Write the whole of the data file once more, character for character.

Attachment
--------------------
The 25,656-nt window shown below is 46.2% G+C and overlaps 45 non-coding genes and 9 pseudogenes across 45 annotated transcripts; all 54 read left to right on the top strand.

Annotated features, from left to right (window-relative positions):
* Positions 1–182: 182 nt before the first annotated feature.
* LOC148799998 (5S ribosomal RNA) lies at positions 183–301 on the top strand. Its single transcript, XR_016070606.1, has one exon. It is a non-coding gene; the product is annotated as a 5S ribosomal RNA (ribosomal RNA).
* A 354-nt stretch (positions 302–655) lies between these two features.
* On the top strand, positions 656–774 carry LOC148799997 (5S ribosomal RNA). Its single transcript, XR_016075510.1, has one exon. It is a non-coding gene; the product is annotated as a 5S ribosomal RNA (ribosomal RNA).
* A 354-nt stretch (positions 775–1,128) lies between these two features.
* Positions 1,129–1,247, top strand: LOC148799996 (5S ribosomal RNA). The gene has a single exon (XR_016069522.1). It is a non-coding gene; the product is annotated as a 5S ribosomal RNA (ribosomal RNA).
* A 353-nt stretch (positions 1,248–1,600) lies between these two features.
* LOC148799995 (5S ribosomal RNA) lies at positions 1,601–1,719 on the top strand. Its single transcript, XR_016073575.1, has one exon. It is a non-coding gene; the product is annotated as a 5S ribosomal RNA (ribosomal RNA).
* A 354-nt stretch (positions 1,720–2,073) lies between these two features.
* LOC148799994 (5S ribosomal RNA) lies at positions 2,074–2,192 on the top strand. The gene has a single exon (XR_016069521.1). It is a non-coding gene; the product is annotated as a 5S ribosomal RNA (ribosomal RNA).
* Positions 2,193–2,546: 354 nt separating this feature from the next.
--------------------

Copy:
The 25,656-nt window shown below is 46.2% G+C and overlaps 45 non-coding genes and 9 pseudogenes across 45 annotated transcripts; all 54 read left to right on the top strand.

Annotated features, from left to right (window-relative positions):
* Positions 1–182: 182 nt before the first annotated feature.
* LOC148799998 (5S ribosomal RNA) lies at positions 183–301 on the top strand. Its single transcript, XR_016070606.1, has one exon. It is a non-coding gene; the product is annotated as a 5S ribosomal RNA (ribosomal RNA).
* A 354-nt stretch (positions 302–655) lies between these two features.
* On the top strand, positions 656–774 carry LOC148799997 (5S ribosomal RNA). Its single transcript, XR_016075510.1, has one exon. It is a non-coding gene; the product is annotated as a 5S ribosomal RNA (ribosomal RNA).
* A 354-nt stretch (positions 775–1,128) lies between these two features.
* Positions 1,129–1,247, top strand: LOC148799996 (5S ribosomal RNA). The gene has a single exon (XR_016069522.1). It is a non-coding gene; the product is annotated as a 5S ribosomal RNA (ribosomal RNA).
* A 353-nt stretch (positions 1,248–1,600) lies between these two features.
* LOC148799995 (5S ribosomal RNA) lies at positions 1,601–1,719 on the top strand. Its single transcript, XR_016073575.1, has one exon. It is a non-coding gene; the product is annotated as a 5S ribosomal RNA (ribosomal RNA).
* A 354-nt stretch (positions 1,720–2,073) lies between these two features.
* LOC148799994 (5S ribosomal RNA) lies at positions 2,074–2,192 on the top strand. The gene has a single exon (XR_016069521.1). It is a non-coding gene; the product is annotated as a 5S ribosomal RNA (ribosomal RNA).
* Positions 2,193–2,546: 354 nt separating this feature from the next.